] but we pay particular attention to the use of information on intermediary grades in the context of the two stage CRM designs.
If we decide to retain as our single outcome criterion the presence of DLT, then there is still an important question concerning the information which may be contained in lower grade toxicities. We might like to know whether information on individual grades can provide a more accurate or more e cient estimate of the MTD. If so, then this information could be used in improving the operating characteristics of a Phase I design. For example, a design might utilize the occurrence of a DLT as its essential outcome and, as a secondary, or auxiliary outcome variable, the occurrence of a lower grade toxicity. In this paper, we compare designs based on the Continual Reassessment Method (CRM) that use information on grades in various ways. For example, one can use individual grades only at the beginning of a two-stage design when limited data is available in order to enrich the dose escalation early on based on the information obtained from non-DLTs and possibly reach the MTD faster. Another design can utilize the grades throughout the trial by modifying the CRM algorithm for an ordinal response. In this situation, we assume a model so that the rate of occurrence of lower grade toxicities can be related to the rate of occurrence of DLTs. As the data are sequentially gathered, information can be obtained about the relative rates of lower grade toxicities and DLTs. If this knowledge can help in identifying the MTD more accurately then, of course, it might be made use of in dose finding studies.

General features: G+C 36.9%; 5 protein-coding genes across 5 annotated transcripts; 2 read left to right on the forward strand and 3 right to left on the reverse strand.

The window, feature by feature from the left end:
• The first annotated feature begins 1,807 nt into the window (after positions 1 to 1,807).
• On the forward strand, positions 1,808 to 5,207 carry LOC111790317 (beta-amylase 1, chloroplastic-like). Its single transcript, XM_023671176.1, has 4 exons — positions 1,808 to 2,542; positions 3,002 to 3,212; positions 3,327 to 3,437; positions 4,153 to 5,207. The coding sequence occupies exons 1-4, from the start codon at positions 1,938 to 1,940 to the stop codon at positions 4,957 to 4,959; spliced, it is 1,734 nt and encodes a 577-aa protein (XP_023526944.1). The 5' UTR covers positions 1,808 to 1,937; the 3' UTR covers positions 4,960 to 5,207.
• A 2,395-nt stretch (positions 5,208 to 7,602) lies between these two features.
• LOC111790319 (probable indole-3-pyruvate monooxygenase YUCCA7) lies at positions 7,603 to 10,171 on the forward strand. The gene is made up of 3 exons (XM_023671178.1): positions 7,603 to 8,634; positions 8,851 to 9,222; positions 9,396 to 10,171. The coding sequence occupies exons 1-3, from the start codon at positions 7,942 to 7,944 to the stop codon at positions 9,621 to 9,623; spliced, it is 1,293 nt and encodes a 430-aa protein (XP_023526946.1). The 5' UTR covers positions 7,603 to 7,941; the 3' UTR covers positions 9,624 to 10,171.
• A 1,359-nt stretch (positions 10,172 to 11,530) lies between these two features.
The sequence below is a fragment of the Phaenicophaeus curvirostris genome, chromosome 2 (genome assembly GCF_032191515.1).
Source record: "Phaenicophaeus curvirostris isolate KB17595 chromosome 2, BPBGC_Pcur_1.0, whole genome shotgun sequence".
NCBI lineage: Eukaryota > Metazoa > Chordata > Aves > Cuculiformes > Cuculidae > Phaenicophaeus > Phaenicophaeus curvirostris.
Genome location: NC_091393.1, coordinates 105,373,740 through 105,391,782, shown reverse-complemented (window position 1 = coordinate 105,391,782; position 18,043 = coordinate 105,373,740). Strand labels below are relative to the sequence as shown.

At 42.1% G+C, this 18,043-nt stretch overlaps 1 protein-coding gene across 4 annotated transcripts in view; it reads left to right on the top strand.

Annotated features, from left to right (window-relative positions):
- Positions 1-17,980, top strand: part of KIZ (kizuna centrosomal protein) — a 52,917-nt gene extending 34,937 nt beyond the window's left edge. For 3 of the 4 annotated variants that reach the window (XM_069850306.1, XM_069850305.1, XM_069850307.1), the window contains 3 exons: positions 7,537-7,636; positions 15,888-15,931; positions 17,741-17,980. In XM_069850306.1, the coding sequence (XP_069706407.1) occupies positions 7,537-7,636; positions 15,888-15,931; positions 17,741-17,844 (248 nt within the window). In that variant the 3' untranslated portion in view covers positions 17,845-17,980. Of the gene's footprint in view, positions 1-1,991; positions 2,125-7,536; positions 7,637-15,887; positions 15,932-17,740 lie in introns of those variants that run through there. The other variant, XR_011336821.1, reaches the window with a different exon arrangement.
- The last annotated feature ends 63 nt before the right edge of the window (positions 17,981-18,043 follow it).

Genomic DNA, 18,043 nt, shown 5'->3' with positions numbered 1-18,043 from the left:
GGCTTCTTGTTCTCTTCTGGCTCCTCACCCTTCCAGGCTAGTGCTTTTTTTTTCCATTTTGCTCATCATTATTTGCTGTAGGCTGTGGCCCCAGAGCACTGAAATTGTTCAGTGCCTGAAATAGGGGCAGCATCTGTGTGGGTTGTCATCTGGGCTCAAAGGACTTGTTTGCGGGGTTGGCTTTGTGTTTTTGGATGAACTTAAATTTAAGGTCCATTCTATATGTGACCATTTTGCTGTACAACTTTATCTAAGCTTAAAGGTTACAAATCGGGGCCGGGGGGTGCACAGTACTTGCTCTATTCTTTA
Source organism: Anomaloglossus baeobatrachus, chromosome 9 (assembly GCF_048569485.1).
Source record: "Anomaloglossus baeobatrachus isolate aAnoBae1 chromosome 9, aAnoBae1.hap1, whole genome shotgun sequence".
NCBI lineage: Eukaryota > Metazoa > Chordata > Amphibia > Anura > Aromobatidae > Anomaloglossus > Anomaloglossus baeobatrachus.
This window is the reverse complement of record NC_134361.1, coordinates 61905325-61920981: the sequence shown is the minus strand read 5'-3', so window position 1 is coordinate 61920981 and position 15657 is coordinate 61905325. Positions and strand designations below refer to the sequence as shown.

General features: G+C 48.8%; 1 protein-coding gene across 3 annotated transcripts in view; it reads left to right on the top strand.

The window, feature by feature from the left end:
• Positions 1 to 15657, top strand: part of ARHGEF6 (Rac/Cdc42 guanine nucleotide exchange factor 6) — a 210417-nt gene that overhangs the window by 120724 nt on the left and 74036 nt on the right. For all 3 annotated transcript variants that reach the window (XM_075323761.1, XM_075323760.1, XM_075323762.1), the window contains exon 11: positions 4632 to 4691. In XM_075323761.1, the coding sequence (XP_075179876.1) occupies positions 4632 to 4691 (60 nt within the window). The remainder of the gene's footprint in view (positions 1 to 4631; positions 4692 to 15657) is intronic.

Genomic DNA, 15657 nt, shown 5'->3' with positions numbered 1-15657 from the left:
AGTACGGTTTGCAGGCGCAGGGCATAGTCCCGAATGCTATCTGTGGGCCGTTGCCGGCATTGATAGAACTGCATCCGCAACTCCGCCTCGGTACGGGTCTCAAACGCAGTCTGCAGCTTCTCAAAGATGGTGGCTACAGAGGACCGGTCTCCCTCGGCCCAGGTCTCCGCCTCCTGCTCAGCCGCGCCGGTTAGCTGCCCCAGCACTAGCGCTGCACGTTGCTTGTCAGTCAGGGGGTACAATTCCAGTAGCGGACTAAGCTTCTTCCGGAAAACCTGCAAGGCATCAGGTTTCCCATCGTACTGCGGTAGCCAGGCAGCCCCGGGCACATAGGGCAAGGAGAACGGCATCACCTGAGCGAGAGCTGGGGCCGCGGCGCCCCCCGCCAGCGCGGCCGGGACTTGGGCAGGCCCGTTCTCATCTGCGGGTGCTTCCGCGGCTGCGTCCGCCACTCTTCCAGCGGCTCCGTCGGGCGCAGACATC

The definition of a DLT itself combines a lot of information on grades. This is done in as part of a complex, if informal, procedure to determine which kind of toxicities are, broadly, unacceptable. Taking into account of lower grade toxicities is unlikely to make very big changes to our ability to accurately locate the MTD. However, even intuitively, we can see that there are cases where lower grade toxicities will be providing some information, if only be their absence. If there is no indication of any kind of reaction to treatment, or drug levels, then the chance must be quite high that we are still experimenting too low to be in the neighborhood of the MTD. It can also be of interest in its own right to learn something of the relationship between the occurrence of lower grade toxicity to the occurrence of DLT. In the comparative work that follows, we consider two stage CRM designs which make di erent use of lower-grade toxicity information. Specifically we study; a two-stage design that utilizes lower-grade toxicities in the first stage only, and two-stage designs where lower grades are used throughout the trial via explicit models. For purposes of reference within this article, we call these CRMG(1,0), CRMG(1,1) and CRMG(1,2) as shown in .